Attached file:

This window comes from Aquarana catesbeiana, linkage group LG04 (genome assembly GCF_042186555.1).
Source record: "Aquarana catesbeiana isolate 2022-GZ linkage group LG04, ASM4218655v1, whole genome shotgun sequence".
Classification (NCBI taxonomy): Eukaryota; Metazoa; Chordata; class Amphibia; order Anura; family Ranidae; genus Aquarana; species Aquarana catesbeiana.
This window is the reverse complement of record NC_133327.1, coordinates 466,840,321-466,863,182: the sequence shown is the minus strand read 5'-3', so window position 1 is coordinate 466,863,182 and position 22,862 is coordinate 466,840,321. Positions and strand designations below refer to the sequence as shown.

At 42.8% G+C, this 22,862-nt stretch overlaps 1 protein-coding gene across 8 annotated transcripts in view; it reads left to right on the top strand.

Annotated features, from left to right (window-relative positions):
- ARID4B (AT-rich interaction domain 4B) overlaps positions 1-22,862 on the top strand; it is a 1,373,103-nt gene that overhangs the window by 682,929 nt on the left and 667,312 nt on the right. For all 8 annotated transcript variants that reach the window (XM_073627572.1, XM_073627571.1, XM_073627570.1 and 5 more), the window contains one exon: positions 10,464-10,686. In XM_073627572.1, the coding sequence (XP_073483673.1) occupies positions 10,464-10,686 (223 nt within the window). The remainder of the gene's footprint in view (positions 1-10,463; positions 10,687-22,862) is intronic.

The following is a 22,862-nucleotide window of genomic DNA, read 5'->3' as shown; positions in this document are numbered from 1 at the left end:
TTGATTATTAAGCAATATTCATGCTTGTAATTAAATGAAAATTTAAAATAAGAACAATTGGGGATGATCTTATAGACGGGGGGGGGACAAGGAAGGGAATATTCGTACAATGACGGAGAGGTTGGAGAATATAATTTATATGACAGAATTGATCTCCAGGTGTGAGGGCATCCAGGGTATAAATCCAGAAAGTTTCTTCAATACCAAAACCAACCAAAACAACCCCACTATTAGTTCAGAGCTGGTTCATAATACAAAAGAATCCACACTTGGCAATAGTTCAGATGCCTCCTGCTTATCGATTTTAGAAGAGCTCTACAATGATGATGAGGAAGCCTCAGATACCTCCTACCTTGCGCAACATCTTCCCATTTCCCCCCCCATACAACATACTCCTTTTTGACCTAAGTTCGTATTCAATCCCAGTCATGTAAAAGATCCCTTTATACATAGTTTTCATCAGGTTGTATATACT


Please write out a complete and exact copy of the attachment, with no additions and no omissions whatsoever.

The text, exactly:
This window comes from Aquarana catesbeiana, linkage group LG04 (genome assembly GCF_042186555.1).
Source record: "Aquarana catesbeiana isolate 2022-GZ linkage group LG04, ASM4218655v1, whole genome shotgun sequence".
Classification (NCBI taxonomy): Eukaryota; Metazoa; Chordata; class Amphibia; order Anura; family Ranidae; genus Aquarana; species Aquarana catesbeiana.
This window is the reverse complement of record NC_133327.1, coordinates 466,840,321-466,863,182: the sequence shown is the minus strand read 5'-3', so window position 1 is coordinate 466,863,182 and position 22,862 is coordinate 466,840,321. Positions and strand designations below refer to the sequence as shown.

At 42.8% G+C, this 22,862-nt stretch overlaps 1 protein-coding gene across 8 annotated transcripts in view; it reads left to right on the top strand.

Annotated features, from left to right (window-relative positions):
- ARID4B (AT-rich interaction domain 4B) overlaps positions 1-22,862 on the top strand; it is a 1,373,103-nt gene that overhangs the window by 682,929 nt on the left and 667,312 nt on the right. For all 8 annotated transcript variants that reach the window (XM_073627572.1, XM_073627571.1, XM_073627570.1 and 5 more), the window contains one exon: positions 10,464-10,686. In XM_073627572.1, the coding sequence (XP_073483673.1) occupies positions 10,464-10,686 (223 nt within the window). The remainder of the gene's footprint in view (positions 1-10,463; positions 10,687-22,862) is intronic.

The following is a 22,862-nucleotide window of genomic DNA, read 5'->3' as shown; positions in this document are numbered from 1 at the left end:
TTGATTATTAAGCAATATTCATGCTTGTAATTAAATGAAAATTTAAAATAAGAACAATTGGGGATGATCTTATAGACGGGGGGGGGACAAGGAAGGGAATATTCGTACAATGACGGAGAGGTTGGAGAATATAATTTATATGACAGAATTGATCTCCAGGTGTGAGGGCATCCAGGGTATAAATCCAGAAAGTTTCTTCAATACCAAAACCAACCAAAACAACCCCACTATTAGTTCAGAGCTGGTTCATAATACAAAAGAATCCACACTTGGCAATAGTTCAGATGCCTCCTGCTTATCGATTTTAGAAGAGCTCTACAATGATGATGAGGAAGCCTCAGATACCTCCTACCTTGCGCAACATCTTCCCATTTCCCCCCCCATACAACATACTCCTTTTTGACCTAAGTTCGTATTCAATCCCAGTCATGTAAAAGATCCCTTTATACATAGTTTTCATCAGGTTGTATATACT